Because VectorH compresses column data very effectively, creating columns much larger than necessary has minimal impact on the size of data tables. As VARCHAR columns are internally stored as null-terminated strings, the size of the VARCHAR actually has no effect on query processing times. However, it does influence the frontend communication times, as the data is stored as the maximum defined length after it leaves the engine. Note however that storing data that is inherently numeric (IDs, timestamps, etc) as VARCHAR data is very detrimental to the system, as VectorH can process numeric data much more efficiently than character data.
Memory Management for Small Changes
VectorH has a patent-pending mechanism for efficiently dealing with many small changes to data, called Positional Delta Trees (PDTs). These also allow the use of update and delete statements on data stored in an append-only file system like HDFS.
However, if a lot of update, insert or delete statements are being executed, memory usage for the PDT structures can grow quickly. If large amounts of memory are used, the system can get slower to process future changes, and eventually memory will be exhausted. Management of this memory is handled automatically, however the user can also directly issue a ‘combine’ statement, which will merge the changes from the PDT back into the main table in a process called update propagation. There are a number of triggers that make the system perform this maintenance automatically in the background (such as thresholds for the total memory used for PDTs, or the percentage of rows updated), so this is usually transparent for the user.
Optimizing for Concurrency
VectorH is designed to allow a single query to run using as many parallel execution threads as possible to attain maximum performance. However, perhaps atypically for an MPP system, it is also designed to allow for high concurrency with democratic allocation of resources when there is a high number of queries present to the system. VectorH will handle both these situations with “out-of-the-box” settings, but can be tuned to suit the needs of the application (for example if wanting to cater for a higher throughput of heavy duty queries by curtailing the maximum resources any one query can acquire).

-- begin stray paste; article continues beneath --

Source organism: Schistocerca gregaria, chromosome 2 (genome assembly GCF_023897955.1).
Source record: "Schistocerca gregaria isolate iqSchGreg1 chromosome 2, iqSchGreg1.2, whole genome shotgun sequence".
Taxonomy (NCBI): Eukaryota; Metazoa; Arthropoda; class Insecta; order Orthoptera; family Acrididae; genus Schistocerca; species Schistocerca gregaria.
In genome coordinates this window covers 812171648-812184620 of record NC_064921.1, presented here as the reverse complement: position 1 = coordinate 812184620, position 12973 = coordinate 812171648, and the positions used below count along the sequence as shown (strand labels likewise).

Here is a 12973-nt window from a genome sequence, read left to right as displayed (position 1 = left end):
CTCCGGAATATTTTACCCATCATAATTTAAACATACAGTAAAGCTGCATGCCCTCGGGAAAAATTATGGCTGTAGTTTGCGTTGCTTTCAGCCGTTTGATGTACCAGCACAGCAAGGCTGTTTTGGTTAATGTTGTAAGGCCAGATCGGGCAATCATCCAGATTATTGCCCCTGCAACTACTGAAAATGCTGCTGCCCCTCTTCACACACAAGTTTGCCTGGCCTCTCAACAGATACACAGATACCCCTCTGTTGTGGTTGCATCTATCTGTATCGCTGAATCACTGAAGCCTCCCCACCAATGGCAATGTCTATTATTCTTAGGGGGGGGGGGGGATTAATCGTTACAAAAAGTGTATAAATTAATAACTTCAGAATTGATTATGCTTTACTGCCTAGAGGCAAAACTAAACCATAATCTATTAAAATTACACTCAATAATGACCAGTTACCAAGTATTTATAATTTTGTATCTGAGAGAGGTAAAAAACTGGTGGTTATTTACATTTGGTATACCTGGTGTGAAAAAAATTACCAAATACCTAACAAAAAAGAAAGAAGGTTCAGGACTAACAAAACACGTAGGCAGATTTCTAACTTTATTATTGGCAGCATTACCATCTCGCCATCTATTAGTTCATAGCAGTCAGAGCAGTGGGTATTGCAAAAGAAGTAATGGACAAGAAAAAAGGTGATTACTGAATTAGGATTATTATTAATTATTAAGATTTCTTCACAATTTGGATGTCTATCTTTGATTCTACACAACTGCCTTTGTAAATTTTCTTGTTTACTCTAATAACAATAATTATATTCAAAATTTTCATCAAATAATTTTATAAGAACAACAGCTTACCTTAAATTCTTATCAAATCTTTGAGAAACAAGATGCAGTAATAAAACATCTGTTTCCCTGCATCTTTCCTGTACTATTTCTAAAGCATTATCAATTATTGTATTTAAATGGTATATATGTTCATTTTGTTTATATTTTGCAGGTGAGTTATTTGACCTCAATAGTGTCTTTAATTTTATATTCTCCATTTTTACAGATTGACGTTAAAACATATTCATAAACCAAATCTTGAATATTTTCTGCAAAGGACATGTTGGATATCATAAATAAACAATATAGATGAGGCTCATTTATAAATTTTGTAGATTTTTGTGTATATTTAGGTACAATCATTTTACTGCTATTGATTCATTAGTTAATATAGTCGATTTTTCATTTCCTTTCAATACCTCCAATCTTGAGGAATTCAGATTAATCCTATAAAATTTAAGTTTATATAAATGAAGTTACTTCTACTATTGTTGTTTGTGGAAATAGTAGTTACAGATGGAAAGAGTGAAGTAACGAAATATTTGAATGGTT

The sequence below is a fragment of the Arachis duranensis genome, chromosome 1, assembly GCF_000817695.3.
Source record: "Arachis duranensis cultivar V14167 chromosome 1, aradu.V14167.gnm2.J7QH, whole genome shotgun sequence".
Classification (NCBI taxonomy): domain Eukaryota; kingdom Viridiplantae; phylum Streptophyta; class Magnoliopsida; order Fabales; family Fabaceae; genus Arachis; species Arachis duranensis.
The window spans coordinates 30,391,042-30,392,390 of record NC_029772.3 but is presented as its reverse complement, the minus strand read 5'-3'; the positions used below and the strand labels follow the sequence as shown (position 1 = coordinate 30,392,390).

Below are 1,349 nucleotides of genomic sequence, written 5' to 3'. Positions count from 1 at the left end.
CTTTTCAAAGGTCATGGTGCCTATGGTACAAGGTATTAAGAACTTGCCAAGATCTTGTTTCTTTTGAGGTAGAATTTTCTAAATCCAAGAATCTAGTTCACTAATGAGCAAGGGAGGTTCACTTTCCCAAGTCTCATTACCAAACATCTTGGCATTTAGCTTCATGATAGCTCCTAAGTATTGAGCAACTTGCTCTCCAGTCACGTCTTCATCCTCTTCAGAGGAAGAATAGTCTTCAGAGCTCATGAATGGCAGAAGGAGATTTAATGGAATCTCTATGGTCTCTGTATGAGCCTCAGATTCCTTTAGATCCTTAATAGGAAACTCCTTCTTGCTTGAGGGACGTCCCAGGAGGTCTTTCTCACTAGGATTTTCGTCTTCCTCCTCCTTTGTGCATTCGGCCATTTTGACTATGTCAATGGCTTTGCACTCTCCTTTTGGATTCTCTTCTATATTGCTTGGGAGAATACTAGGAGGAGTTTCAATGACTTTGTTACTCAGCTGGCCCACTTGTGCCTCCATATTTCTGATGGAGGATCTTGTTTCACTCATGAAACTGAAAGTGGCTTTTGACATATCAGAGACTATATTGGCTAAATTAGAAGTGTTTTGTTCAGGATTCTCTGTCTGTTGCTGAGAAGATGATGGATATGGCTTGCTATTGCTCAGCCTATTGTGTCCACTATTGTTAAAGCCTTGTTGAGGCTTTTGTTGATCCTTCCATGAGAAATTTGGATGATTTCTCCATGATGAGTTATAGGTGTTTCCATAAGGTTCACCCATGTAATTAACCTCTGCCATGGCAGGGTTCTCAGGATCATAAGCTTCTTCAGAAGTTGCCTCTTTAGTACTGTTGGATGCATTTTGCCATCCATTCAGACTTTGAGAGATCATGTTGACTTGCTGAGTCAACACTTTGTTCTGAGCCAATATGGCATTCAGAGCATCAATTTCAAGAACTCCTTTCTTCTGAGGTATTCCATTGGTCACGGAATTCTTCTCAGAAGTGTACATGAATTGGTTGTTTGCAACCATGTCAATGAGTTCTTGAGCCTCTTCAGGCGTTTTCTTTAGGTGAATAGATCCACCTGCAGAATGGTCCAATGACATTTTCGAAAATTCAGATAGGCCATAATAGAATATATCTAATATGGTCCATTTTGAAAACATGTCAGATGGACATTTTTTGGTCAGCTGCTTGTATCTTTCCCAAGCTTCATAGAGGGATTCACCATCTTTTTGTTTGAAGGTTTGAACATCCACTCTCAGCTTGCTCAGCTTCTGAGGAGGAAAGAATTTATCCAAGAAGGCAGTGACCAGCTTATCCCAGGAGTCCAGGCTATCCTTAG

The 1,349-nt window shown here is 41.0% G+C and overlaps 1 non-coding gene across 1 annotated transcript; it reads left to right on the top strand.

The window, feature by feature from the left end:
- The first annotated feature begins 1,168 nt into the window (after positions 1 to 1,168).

The number of concurrent connections (64 by default) that a given VectorH instance will accept is governed by the connect_limit parameter, stored in config.dat and managed through the CBF utility. But there are usually more connections than executing queries, so how are resources allocated among concurrent queries?
By default, VectorH tries to balance single-query and multi-query workloads. The key parameters in balancing this are:
- The number of CPU cores in the VectorH cluster
- The number of threads that a query is able to use
- The number of threads that a query is granted by the system
- The number of queries currently executing in the system
Vector and VectorH are very capable of running queries efficiently without using any of the techniques and tips described here. But the more demanding your workload, in terms of either data volumes, query complexity or user concurrency, the more that applying some the tips defined in the full report will allow you to get the best results from your platform.